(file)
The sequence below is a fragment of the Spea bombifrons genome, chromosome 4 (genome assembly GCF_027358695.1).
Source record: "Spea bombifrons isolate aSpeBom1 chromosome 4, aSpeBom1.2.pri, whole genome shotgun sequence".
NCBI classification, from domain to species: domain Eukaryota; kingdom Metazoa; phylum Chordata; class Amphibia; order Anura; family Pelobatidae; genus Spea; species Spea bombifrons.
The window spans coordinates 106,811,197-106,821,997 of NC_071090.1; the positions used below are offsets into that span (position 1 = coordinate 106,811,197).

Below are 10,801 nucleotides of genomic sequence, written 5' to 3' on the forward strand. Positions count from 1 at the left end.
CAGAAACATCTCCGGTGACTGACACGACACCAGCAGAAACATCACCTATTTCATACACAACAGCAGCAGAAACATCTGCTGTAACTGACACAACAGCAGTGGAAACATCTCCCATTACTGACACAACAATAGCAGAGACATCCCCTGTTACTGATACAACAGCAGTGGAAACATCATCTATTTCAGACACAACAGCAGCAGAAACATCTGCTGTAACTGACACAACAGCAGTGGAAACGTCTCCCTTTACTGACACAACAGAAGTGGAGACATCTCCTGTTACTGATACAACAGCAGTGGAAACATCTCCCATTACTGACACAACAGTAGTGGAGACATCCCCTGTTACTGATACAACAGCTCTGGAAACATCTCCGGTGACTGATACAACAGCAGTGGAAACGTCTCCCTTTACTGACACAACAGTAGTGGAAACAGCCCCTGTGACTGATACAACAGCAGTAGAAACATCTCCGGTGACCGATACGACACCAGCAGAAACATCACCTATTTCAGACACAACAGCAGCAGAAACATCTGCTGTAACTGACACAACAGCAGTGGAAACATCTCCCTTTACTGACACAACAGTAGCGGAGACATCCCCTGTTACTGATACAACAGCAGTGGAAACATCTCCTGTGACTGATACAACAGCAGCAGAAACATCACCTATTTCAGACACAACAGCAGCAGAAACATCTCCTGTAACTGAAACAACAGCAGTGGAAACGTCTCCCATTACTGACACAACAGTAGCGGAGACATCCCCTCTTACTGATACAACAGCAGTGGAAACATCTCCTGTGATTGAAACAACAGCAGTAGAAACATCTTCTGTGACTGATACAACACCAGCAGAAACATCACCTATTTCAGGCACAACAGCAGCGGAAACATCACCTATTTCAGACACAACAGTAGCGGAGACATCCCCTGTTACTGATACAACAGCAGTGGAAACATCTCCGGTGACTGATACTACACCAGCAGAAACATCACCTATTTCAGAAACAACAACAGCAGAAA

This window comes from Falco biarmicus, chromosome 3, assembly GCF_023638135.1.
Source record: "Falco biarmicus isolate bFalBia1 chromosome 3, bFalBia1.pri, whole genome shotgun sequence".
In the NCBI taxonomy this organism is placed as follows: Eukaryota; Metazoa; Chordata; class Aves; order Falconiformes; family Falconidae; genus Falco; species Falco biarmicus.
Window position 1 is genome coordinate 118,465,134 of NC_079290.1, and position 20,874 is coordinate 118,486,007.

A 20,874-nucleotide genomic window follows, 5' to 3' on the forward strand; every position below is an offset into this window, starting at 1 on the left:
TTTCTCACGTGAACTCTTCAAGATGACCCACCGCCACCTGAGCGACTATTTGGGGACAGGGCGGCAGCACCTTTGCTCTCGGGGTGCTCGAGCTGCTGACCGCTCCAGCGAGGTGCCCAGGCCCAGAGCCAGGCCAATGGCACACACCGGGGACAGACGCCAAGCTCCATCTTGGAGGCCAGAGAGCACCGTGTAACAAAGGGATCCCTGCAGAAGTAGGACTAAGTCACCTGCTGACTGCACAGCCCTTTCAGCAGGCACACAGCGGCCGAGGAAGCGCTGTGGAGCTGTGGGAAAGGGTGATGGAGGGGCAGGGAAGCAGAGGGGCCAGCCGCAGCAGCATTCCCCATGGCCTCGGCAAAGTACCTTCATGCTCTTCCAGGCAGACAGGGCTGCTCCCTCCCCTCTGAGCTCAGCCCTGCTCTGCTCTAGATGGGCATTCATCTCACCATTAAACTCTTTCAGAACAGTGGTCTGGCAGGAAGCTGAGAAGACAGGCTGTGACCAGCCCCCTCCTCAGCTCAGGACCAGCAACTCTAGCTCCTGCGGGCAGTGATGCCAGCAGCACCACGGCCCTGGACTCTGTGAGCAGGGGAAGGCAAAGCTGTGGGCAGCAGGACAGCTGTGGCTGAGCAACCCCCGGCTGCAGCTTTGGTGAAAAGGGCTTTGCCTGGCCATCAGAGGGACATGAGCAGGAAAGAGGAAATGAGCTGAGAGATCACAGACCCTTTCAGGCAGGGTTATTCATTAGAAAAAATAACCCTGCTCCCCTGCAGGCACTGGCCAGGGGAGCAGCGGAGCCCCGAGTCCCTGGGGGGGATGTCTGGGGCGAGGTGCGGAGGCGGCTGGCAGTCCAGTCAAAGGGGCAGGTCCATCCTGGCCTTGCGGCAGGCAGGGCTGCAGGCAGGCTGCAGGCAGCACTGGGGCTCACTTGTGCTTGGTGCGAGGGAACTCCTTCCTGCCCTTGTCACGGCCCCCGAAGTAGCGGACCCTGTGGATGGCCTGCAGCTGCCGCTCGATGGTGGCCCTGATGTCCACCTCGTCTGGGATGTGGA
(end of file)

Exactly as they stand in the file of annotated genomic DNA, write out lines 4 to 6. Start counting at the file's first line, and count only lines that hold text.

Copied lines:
The window spans coordinates 106,811,197-106,821,997 of NC_071090.1; the positions used below are offsets into that span (position 1 = coordinate 106,811,197).

Below are 10,801 nucleotides of genomic sequence, written 5' to 3' on the forward strand. Positions count from 1 at the left end.
CAGAAACATCTCCGGTGACTGACACGACACCAGCAGAAACATCACCTATTTCATACACAACAGCAGCAGAAACATCTGCTGTAACTGACACAACAGCAGTGGAAACATCTCCCATTACTGACACAACAATAGCAGAGACATCCCCTGTTACTGATACAACAGCAGTGGAAACATCATCTATTTCAGACACAACAGCAGCAGAAACATCTGCTGTAACTGACACAACAGCAGTGGAAACGTCTCCCTTTACTGACACAACAGAAGTGGAGACATCTCCTGTTACTGATACAACAGCAGTGGAAACATCTCCCATTACTGACACAACAGTAGTGGAGACATCCCCTGTTACTGATACAACAGCTCTGGAAACATCTCCGGTGACTGATACAACAGCAGTGGAAACGTCTCCCTTTACTGACACAACAGTAGTGGAAACAGCCCCTGTGACTGATACAACAGCAGTAGAAACATCTCCGGTGACCGATACGACACCAGCAGAAACATCACCTATTTCAGACACAACAGCAGCAGAAACATCTGCTGTAACTGACACAACAGCAGTGGAAACATCTCCCTTTACTGACACAACAGTAGCGGAGACATCCCCTGTTACTGATACAACAGCAGTGGAAACATCTCCTGTGACTGATACAACAGCAGCAGAAACATCACCTATTTCAGACACAACAGCAGCAGAAACATCTCCTGTAACTGAAACAACAGCAGTGGAAACGTCTCCCATTACTGACACAACAGTAGCGGAGACATCCCCTCTTACTGATACAACAGCAGTGGAAACATCTCCTGTGATTGAAACAACAGCAGTAGAAACATCTTCTGTGACTGATACAACACCAGCAGAAACATCACCTATTTCAGGCACAACAGCAGCGGAAACATCACCTATTTCAGACACAACAGTAGCGGAGACATCCCCTGTTACTGATACAACAGCAGTGGAAACATCTCCGGTGACTGATACTACACCAGCAGAAACATCACCTATTTCAGAAACAACAACAGCAGAAA